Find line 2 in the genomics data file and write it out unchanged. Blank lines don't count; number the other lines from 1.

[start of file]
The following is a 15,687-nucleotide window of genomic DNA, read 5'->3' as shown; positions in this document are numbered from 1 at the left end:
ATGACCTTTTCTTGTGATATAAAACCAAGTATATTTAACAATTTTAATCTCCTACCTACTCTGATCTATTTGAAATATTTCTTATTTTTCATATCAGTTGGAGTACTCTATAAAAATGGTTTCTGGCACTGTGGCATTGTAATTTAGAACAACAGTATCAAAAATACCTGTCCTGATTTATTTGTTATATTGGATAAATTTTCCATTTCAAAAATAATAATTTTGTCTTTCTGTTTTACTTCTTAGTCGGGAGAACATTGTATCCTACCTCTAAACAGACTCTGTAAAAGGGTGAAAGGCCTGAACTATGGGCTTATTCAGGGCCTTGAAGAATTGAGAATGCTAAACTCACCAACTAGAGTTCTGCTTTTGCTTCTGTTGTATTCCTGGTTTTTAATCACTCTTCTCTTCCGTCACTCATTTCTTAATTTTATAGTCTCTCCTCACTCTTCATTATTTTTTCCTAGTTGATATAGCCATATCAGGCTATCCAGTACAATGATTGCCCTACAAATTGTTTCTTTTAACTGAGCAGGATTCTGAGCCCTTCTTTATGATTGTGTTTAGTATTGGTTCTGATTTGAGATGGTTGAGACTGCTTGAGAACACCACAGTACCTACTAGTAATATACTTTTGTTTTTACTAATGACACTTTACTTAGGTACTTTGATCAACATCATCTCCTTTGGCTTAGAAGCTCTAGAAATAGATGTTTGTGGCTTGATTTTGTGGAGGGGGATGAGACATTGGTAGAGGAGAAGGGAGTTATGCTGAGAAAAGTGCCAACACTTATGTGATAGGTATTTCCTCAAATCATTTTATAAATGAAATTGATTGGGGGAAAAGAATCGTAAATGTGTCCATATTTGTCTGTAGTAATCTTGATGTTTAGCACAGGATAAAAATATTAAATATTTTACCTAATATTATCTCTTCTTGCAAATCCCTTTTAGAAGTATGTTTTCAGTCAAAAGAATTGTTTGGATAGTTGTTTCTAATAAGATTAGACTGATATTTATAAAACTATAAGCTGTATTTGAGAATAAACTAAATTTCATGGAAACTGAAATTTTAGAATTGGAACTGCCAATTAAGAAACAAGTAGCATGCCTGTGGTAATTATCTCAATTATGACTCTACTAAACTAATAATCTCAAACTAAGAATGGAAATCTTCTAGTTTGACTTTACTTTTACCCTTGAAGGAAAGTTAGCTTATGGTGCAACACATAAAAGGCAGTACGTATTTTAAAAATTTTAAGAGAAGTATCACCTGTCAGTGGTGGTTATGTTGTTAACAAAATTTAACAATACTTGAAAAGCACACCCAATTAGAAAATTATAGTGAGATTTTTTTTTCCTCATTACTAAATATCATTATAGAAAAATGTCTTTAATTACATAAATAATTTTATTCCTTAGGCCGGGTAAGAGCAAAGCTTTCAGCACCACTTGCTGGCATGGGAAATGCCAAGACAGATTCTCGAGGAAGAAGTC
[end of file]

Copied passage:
ATGACCTTTTCTTGTGATATAAAACCAAGTATATTTAACAATTTTAATCTCCTACCTACTCTGATCTATTTGAAATATTTCTTATTTTTCATATCAGTTGGAGTACTCTATAAAAATGGTTTCTGGCACTGTGGCATTGTAATTTAGAACAACAGTATCAAAAATACCTGTCCTGATTTATTTGTTATATTGGATAAATTTTCCATTTCAAAAATAATAATTTTGTCTTTCTGTTTTACTTCTTAGTCGGGAGAACATTGTATCCTACCTCTAAACAGACTCTGTAAAAGGGTGAAAGGCCTGAACTATGGGCTTATTCAGGGCCTTGAAGAATTGAGAATGCTAAACTCACCAACTAGAGTTCTGCTTTTGCTTCTGTTGTATTCCTGGTTTTTAATCACTCTTCTCTTCCGTCACTCATTTCTTAATTTTATAGTCTCTCCTCACTCTTCATTATTTTTTCCTAGTTGATATAGCCATATCAGGCTATCCAGTACAATGATTGCCCTACAAATTGTTTCTTTTAACTGAGCAGGATTCTGAGCCCTTCTTTATGATTGTGTTTAGTATTGGTTCTGATTTGAGATGGTTGAGACTGCTTGAGAACACCACAGTACCTACTAGTAATATACTTTTGTTTTTACTAATGACACTTTACTTAGGTACTTTGATCAACATCATCTCCTTTGGCTTAGAAGCTCTAGAAATAGATGTTTGTGGCTTGATTTTGTGGAGGGGGATGAGACATTGGTAGAGGAGAAGGGAGTTATGCTGAGAAAAGTGCCAACACTTATGTGATAGGTATTTCCTCAAATCATTTTATAAATGAAATTGATTGGGGGAAAAGAATCGTAAATGTGTCCATATTTGTCTGTAGTAATCTTGATGTTTAGCACAGGATAAAAATATTAAATATTTTACCTAATATTATCTCTTCTTGCAAATCCCTTTTAGAAGTATGTTTTCAGTCAAAAGAATTGTTTGGATAGTTGTTTCTAATAAGATTAGACTGATATTTATAAAACTATAAGCTGTATTTGAGAATAAACTAAATTTCATGGAAACTGAAATTTTAGAATTGGAACTGCCAATTAAGAAACAAGTAGCATGCCTGTGGTAATTATCTCAATTATGACTCTACTAAACTAATAATCTCAAACTAAGAATGGAAATCTTCTAGTTTGACTTTACTTTTACCCTTGAAGGAAAGTTAGCTTATGGTGCAACACATAAAAGGCAGTACGTATTTTAAAAATTTTAAGAGAAGTATCACCTGTCAGTGGTGGTTATGTTGTTAACAAAATTTAACAATACTTGAAAAGCACACCCAATTAGAAAATTATAGTGAGATTTTTTTTTCCTCATTACTAAATATCATTATAGAAAAATGTCTTTAATTACATAAATAATTTTATTCCTTAGGCCGGGTAAGAGCAAAGCTTTCAGCACCACTTGCTGGCATGGGAAATGCCAAGACAGATTCTCGAGGAAGAAGTC